Fluxus, like Dada before it, is an odd-sounding word. Its root is flux, and unlike the nonsense word Dada, “flux” has a meaning: To move and change. Akin to Dada, it is a movement of artists working in many media, including the popular and applied arts.
Fluxus artists—which included a range of creators, from Marcel Duchamp to Yoko Ono—loosely coalesced into an ersatz yet definable movement to change art from soup to nuts: the process of making art; what art can be; and, particularly, how art should be part of life. It included graphic design, typography, film—anything that produced an object or image. The ringmaster of this visual circus was George Maciunas in 1963. He engaged and promoted “concept art, anti-art, meaningless work, natural disasters, indeterminacy, improvisation, plans of action, stories, diagrams, music, poetry, essays, dance constructions, mathematics [and] compositions” as part of the Fluxus manufacturing ranks.
In his 1963 Manifesto, founder George Maciunas confirms the importance of physical processes for Fluxus, says Marcia Reed, who is curator of the exhibit “Fluxus Means Change: Jean Brown’s Avant Garde Archive” (on view through Jan. 2 at the Getty Center in Los Angeles). Getty’s holding of Fluxus materials, most in the form of paper, 3D and other ephemera, is extensive and mostly from the Collection of Jean Brown who, with her husband, passionately acquired everything possible from the artists they befriended in the movement.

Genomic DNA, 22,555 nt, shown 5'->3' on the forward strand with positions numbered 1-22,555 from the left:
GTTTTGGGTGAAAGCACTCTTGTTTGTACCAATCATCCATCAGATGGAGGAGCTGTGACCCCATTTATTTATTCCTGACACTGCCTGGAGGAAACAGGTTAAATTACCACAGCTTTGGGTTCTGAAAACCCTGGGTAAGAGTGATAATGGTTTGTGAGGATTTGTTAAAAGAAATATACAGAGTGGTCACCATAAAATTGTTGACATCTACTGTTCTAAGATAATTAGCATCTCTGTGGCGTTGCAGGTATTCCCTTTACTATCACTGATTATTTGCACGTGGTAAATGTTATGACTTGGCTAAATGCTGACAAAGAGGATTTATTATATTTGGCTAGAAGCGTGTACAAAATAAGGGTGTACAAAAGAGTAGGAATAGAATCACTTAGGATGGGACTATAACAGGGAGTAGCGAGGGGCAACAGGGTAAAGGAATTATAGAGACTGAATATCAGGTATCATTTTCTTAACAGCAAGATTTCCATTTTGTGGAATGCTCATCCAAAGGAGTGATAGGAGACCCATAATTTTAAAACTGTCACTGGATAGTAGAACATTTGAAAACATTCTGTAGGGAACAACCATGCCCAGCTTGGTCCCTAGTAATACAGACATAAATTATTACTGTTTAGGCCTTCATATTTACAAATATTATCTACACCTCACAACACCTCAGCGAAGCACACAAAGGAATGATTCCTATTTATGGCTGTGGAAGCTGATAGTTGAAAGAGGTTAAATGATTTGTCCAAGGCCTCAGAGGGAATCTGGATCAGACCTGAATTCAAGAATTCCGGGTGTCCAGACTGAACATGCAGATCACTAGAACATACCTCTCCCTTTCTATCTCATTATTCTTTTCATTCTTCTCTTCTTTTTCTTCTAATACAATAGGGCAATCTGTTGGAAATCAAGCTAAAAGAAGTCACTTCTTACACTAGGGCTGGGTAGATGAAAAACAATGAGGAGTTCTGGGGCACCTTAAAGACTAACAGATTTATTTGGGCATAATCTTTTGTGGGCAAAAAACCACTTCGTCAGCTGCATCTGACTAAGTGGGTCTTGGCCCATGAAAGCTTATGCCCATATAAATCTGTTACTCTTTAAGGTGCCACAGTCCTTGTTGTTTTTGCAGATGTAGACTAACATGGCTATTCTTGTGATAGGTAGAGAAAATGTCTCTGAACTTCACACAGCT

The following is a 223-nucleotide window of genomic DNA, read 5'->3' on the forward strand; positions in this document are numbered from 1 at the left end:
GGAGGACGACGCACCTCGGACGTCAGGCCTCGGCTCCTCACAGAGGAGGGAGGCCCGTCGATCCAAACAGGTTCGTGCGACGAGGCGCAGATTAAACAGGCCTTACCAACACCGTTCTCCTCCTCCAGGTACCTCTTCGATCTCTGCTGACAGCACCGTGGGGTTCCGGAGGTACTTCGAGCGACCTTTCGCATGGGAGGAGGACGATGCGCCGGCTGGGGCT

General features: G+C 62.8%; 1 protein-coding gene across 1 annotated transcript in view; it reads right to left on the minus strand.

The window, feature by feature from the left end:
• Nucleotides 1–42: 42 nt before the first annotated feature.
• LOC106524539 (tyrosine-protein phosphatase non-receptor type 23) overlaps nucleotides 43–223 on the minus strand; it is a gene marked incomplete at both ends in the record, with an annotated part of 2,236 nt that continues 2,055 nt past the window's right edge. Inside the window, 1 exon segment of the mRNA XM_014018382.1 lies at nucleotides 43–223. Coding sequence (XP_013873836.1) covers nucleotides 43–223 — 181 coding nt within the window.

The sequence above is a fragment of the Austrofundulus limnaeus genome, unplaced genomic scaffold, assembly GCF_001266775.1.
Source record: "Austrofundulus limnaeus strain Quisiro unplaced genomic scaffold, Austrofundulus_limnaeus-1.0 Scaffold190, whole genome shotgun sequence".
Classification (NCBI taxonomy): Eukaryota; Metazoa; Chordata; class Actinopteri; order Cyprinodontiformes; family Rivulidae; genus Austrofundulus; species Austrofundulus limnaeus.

Fluxus was known for its sense of humor and especially visual and verbal puns “that found their objects in the rituals of daily life, making time for lunch and games, attending to washing your face, and thinking about going fishing,” says Reed. Fluxus prefigured the hippie and underground alternative culture art and design movements that emerged in the mid-’60s. While there was some crossover, Fluxus artists did not integrate as a rule with the other proto-avant gardes, although Fluxus members could be found everywhere.
Moreover: “Fluxus’ signature insight was that the best things in life are simple and often free. Fluxus was both a movement as well as a rebellion against the rigors of movements. … Using verbatim dictionary definitions that veer toward the scatological or potty-mouthed, Maciunas includes everything from activities that take place in the privacy of one’s bathroom to scientific descriptions of elemental changes at the atomic level. An unsettling bodily discharge is introduced to endorse Maciunas’ recommendations for a purge of both ideas and art. The earthiness and even crudeness of Manifesto stresses Fluxus’ effort to redirect art away from the pretentious elitism of galleries and museums, returning it to sincere human expression.”